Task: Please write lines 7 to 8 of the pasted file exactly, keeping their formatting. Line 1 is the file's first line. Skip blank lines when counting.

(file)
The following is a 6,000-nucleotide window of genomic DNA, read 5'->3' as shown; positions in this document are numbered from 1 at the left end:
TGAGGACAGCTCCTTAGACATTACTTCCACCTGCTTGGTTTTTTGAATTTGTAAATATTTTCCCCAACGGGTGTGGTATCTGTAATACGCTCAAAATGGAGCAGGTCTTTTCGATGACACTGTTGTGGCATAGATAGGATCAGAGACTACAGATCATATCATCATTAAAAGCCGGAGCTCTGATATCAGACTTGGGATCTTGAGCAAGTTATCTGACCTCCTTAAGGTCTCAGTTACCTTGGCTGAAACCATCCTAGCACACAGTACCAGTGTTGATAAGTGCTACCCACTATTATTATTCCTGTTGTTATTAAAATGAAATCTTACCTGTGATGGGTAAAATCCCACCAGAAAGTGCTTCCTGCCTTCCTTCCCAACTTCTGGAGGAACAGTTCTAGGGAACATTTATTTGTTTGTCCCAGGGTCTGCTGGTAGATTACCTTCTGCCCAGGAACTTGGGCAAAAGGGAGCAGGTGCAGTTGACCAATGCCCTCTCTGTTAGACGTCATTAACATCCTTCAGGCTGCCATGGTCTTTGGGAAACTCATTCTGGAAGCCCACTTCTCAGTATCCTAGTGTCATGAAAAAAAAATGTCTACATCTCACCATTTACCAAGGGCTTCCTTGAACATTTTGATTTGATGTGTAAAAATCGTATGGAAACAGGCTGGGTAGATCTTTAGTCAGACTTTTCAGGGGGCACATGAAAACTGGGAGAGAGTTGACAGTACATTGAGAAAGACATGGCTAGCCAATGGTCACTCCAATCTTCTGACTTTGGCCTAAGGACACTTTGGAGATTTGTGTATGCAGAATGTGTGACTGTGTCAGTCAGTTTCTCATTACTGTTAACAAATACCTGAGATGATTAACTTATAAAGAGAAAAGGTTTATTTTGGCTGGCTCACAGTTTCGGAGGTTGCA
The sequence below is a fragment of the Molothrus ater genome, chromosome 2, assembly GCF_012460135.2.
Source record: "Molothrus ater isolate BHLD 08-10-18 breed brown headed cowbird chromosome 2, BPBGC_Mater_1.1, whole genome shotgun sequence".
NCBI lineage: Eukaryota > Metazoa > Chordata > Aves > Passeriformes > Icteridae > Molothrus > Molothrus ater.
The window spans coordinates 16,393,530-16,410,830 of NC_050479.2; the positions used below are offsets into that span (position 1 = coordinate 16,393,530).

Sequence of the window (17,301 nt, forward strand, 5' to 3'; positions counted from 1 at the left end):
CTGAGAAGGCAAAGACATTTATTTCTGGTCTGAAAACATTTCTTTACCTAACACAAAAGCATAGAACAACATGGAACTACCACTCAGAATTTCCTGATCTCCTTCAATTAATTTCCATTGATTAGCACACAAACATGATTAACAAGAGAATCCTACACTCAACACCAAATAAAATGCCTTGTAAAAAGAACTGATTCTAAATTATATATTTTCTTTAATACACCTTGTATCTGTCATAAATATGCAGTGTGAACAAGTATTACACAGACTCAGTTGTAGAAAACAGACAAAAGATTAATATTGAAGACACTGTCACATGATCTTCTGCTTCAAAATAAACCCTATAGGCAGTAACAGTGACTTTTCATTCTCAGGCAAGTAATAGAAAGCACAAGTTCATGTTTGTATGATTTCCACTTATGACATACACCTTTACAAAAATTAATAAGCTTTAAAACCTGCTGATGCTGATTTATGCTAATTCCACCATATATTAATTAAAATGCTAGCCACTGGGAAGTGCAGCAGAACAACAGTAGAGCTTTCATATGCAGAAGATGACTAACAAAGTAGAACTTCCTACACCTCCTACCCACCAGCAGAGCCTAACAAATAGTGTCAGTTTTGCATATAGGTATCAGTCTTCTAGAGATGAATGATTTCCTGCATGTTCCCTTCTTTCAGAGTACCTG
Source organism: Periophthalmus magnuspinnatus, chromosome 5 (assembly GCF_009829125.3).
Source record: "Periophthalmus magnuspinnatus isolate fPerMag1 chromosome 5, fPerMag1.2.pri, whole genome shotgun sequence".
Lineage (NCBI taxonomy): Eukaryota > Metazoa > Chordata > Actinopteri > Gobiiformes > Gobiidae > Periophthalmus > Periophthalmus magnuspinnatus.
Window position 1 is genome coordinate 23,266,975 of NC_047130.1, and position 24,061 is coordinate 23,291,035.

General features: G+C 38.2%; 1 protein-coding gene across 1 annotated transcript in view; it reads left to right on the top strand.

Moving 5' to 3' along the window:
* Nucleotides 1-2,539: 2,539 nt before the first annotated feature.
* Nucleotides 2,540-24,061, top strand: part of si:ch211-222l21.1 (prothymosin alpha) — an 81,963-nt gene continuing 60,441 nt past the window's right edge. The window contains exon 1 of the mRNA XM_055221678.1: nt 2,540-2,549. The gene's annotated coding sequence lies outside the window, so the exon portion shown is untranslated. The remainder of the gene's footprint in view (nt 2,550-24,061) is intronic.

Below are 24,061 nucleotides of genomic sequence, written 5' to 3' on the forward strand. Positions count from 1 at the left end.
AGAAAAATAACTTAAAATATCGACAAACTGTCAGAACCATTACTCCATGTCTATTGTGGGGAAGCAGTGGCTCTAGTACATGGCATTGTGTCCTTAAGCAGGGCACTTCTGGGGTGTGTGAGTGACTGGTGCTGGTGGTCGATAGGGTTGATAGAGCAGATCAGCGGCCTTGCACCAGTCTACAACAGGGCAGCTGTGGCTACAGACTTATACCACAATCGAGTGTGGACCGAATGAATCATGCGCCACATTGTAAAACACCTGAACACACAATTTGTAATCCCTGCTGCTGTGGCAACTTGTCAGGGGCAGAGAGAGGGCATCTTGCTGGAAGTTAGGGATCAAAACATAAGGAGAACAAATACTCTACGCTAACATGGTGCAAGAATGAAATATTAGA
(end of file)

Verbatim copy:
Sequence of the window (17,301 nt, forward strand, 5' to 3'; positions counted from 1 at the left end):
CTGAGAAGGCAAAGACATTTATTTCTGGTCTGAAAACATTTCTTTACCTAACACAAAAGCATAGAACAACATGGAACTACCACTCAGAATTTCCTGATCTCCTTCAATTAATTTCCATTGATTAGCACACAAACATGATTAACAAGAGAATCCTACACTCAACACCAAATAAAATGCCTTGTAAAAAGAACTGATTCTAAATTATATATTTTCTTTAATACACCTTGTATCTGTCATAAATATGCAGTGTGAACAAGTATTACACAGACTCAGTTGTAGAAAACAGACAAAAGATTAATATTGAAGACACTGTCACATGATCTTCTGCTTCAAAATAAACCCTATAGGCAGTAACAGTGACTTTTCATTCTCAGGCAAGTAATAGAAAGCACAAGTTCATGTTTGTATGATTTCCACTTATGACATACACCTTTACAAAAATTAATAAGCTTTAAAACCTGCTGATGCTGATTTATGCTAATTCCACCATATATTAATTAAAATGCTAGCCACTGGGAAGTGCAGCAGAACAACAGTAGAGCTTTCATATGCAGAAGATGACTAACAAAGTAGAACTTCCTACACCTCCTACCCACCAGCAGAGCCTAACAAATAGTGTCAGTTTTGCATATAGGTATCAGTCTTCTAGAGATGAATGATTTCCTGCATGTTCCCTTCTTTCAGAGTACCTG